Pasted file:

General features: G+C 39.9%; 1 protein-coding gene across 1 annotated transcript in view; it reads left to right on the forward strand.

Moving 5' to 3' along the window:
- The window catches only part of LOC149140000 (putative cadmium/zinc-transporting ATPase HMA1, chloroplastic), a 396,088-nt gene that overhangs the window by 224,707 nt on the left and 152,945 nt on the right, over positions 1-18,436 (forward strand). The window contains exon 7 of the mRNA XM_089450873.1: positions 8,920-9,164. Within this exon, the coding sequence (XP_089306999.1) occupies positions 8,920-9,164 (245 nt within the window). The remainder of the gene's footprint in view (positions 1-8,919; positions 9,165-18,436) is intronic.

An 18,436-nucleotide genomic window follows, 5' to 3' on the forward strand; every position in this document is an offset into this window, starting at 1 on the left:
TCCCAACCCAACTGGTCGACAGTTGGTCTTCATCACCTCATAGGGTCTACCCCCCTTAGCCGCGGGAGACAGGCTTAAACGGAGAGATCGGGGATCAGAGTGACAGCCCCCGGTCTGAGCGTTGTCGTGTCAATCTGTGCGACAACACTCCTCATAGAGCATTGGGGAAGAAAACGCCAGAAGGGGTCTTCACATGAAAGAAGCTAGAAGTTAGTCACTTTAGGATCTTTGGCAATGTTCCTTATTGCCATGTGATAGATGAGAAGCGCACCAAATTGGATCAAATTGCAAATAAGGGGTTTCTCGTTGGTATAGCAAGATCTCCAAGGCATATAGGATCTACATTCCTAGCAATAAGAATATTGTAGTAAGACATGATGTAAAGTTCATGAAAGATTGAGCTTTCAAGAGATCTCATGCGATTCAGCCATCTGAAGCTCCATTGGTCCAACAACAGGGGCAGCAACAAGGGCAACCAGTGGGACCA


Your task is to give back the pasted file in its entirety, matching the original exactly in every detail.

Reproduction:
General features: G+C 39.9%; 1 protein-coding gene across 1 annotated transcript in view; it reads left to right on the forward strand.

Moving 5' to 3' along the window:
- The window catches only part of LOC149140000 (putative cadmium/zinc-transporting ATPase HMA1, chloroplastic), a 396,088-nt gene that overhangs the window by 224,707 nt on the left and 152,945 nt on the right, over positions 1-18,436 (forward strand). The window contains exon 7 of the mRNA XM_089450873.1: positions 8,920-9,164. Within this exon, the coding sequence (XP_089306999.1) occupies positions 8,920-9,164 (245 nt within the window). The remainder of the gene's footprint in view (positions 1-8,919; positions 9,165-18,436) is intronic.

An 18,436-nucleotide genomic window follows, 5' to 3' on the forward strand; every position in this document is an offset into this window, starting at 1 on the left:
TCCCAACCCAACTGGTCGACAGTTGGTCTTCATCACCTCATAGGGTCTACCCCCCTTAGCCGCGGGAGACAGGCTTAAACGGAGAGATCGGGGATCAGAGTGACAGCCCCCGGTCTGAGCGTTGTCGTGTCAATCTGTGCGACAACACTCCTCATAGAGCATTGGGGAAGAAAACGCCAGAAGGGGTCTTCACATGAAAGAAGCTAGAAGTTAGTCACTTTAGGATCTTTGGCAATGTTCCTTATTGCCATGTGATAGATGAGAAGCGCACCAAATTGGATCAAATTGCAAATAAGGGGTTTCTCGTTGGTATAGCAAGATCTCCAAGGCATATAGGATCTACATTCCTAGCAATAAGAATATTGTAGTAAGACATGATGTAAAGTTCATGAAAGATTGAGCTTTCAAGAGATCTCATGCGATTCAGCCATCTGAAGCTCCATTGGTCCAACAACAGGGGCAGCAACAAGGGCAACCAGTGGGACCA